Observance of human rights has become the pressing matter in today’s world. States have the legislative power to limit and interfere with
fundamental human rights for the purpose of protecting national security. Unfortunately,
due to such discretion, the public authorities seriously interfere with the privacy, in some cases extending their legal
competence. Nonetheless, states are still obliged to justify such actions by providing
a legal basis for them.
The significance of privacy protection is a controversial
issue of balancing between privacy and security. From the philosophical standpoint,
privacy is not highly appreciated in the hierarchy of needs.1 From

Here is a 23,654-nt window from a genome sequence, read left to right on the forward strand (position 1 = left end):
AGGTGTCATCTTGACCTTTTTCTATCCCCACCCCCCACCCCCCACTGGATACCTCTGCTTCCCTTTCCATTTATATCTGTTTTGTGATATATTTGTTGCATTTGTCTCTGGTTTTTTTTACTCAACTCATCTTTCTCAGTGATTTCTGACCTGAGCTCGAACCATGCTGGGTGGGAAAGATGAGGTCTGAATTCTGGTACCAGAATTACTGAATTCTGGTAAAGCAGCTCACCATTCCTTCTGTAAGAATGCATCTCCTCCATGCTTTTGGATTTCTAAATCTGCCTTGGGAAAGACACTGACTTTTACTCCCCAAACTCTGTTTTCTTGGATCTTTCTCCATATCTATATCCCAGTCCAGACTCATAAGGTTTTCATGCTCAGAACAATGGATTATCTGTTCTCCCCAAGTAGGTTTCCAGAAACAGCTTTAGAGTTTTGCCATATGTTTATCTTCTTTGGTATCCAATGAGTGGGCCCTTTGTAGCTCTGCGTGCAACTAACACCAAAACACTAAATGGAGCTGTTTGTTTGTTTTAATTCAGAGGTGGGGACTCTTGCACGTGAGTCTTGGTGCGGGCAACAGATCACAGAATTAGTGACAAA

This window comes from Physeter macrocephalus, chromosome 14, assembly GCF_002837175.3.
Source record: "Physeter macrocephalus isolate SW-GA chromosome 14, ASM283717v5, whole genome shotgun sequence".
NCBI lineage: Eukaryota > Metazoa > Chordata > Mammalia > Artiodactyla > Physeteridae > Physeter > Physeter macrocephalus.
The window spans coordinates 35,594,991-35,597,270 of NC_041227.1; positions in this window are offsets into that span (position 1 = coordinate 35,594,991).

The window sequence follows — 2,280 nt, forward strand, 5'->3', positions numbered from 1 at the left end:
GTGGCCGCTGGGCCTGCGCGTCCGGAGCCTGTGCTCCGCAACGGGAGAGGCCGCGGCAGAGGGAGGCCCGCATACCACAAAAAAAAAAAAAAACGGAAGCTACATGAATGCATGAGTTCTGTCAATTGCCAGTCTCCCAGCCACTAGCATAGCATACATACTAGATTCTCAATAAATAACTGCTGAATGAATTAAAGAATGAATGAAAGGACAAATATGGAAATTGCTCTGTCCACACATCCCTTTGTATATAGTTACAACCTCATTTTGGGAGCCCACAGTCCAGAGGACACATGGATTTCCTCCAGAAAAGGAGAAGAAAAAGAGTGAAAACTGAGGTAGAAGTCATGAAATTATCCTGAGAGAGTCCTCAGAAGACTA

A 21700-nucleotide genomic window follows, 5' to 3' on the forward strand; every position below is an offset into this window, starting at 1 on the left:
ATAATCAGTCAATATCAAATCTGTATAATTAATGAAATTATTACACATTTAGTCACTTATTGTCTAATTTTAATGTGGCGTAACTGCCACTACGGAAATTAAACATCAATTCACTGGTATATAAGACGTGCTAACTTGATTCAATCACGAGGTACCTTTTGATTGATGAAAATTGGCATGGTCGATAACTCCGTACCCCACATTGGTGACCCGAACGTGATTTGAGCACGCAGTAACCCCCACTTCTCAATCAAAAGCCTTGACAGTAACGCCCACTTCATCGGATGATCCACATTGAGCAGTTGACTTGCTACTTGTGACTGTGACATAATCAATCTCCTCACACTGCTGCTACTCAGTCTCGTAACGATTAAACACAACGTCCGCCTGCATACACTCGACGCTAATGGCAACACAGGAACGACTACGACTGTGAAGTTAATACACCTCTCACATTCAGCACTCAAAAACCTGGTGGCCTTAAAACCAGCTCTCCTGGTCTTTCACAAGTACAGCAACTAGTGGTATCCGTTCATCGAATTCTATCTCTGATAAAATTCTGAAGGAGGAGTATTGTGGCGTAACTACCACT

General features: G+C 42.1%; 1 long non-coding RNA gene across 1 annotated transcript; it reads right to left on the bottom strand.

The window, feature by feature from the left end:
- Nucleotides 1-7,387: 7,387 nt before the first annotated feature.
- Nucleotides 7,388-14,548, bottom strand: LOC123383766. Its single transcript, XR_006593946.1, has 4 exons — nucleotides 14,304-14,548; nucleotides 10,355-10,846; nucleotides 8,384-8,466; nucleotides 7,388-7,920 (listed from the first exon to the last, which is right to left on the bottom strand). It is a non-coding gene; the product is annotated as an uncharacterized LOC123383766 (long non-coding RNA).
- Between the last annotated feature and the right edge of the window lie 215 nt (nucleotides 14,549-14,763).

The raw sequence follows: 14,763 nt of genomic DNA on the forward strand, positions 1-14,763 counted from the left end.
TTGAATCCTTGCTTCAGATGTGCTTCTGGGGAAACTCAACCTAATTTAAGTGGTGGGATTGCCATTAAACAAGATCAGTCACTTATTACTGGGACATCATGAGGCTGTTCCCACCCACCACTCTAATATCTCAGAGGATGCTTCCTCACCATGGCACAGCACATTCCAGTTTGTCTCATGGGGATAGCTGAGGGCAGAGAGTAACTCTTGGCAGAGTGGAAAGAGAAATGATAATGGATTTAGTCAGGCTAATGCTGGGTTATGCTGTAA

this perspective, it goes without saying that compromising some privacy for
national security will be much more important. However, privacy should be
observed from human rights attitude, which establishes that the right to privacy is a fundamental
right and can be limited in exceptional cases. This thesis will examine the reasoning,
conditions and legal grounds of the aforementioned states’ interference with the right to privacy.
1 Maslow, A.H.
(1943) ‘A Theory of Human Motivation’, Psychological Review, 50: 370–396.